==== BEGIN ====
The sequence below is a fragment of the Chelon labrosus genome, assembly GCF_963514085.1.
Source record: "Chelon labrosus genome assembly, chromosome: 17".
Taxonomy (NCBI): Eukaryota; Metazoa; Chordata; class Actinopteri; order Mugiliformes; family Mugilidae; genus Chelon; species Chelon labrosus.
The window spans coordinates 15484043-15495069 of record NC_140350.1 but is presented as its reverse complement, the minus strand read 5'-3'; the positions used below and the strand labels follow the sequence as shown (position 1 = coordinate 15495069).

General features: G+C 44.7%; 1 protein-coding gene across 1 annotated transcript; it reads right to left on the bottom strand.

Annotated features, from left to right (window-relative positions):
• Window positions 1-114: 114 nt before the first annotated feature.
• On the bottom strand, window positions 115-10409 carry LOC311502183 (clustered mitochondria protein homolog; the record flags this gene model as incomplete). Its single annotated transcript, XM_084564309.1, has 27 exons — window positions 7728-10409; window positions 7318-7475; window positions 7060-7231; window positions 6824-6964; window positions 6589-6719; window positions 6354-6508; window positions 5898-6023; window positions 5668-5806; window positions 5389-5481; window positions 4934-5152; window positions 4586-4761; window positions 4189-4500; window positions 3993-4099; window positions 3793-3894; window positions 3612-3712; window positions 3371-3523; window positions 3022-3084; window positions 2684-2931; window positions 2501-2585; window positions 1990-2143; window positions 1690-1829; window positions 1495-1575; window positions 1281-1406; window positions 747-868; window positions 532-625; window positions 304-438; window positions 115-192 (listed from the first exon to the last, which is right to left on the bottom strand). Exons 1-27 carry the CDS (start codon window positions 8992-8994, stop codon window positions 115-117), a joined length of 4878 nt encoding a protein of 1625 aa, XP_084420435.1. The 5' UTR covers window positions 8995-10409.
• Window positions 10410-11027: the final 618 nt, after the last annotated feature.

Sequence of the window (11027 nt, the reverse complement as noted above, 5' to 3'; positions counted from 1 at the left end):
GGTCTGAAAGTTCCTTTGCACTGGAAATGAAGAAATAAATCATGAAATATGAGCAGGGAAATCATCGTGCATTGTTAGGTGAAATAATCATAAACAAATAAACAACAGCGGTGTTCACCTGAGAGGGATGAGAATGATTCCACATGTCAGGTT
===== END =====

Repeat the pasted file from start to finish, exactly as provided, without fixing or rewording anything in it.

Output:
The sequence below is a fragment of the Chelon labrosus genome, assembly GCF_963514085.1.
Source record: "Chelon labrosus genome assembly, chromosome: 17".
Taxonomy (NCBI): Eukaryota; Metazoa; Chordata; class Actinopteri; order Mugiliformes; family Mugilidae; genus Chelon; species Chelon labrosus.
The window spans coordinates 15484043-15495069 of record NC_140350.1 but is presented as its reverse complement, the minus strand read 5'-3'; the positions used below and the strand labels follow the sequence as shown (position 1 = coordinate 15495069).

General features: G+C 44.7%; 1 protein-coding gene across 1 annotated transcript; it reads right to left on the bottom strand.

Annotated features, from left to right (window-relative positions):
• Window positions 1-114: 114 nt before the first annotated feature.
• On the bottom strand, window positions 115-10409 carry LOC311502183 (clustered mitochondria protein homolog; the record flags this gene model as incomplete). Its single annotated transcript, XM_084564309.1, has 27 exons — window positions 7728-10409; window positions 7318-7475; window positions 7060-7231; window positions 6824-6964; window positions 6589-6719; window positions 6354-6508; window positions 5898-6023; window positions 5668-5806; window positions 5389-5481; window positions 4934-5152; window positions 4586-4761; window positions 4189-4500; window positions 3993-4099; window positions 3793-3894; window positions 3612-3712; window positions 3371-3523; window positions 3022-3084; window positions 2684-2931; window positions 2501-2585; window positions 1990-2143; window positions 1690-1829; window positions 1495-1575; window positions 1281-1406; window positions 747-868; window positions 532-625; window positions 304-438; window positions 115-192 (listed from the first exon to the last, which is right to left on the bottom strand). Exons 1-27 carry the CDS (start codon window positions 8992-8994, stop codon window positions 115-117), a joined length of 4878 nt encoding a protein of 1625 aa, XP_084420435.1. The 5' UTR covers window positions 8995-10409.
• Window positions 10410-11027: the final 618 nt, after the last annotated feature.

Sequence of the window (11027 nt, the reverse complement as noted above, 5' to 3'; positions counted from 1 at the left end):
GGTCTGAAAGTTCCTTTGCACTGGAAATGAAGAAATAAATCATGAAATATGAGCAGGGAAATCATCGTGCATTGTTAGGTGAAATAATCATAAACAAATAAACAACAGCGGTGTTCACCTGAGAGGGATGAGAATGATTCCACATGTCAGGTT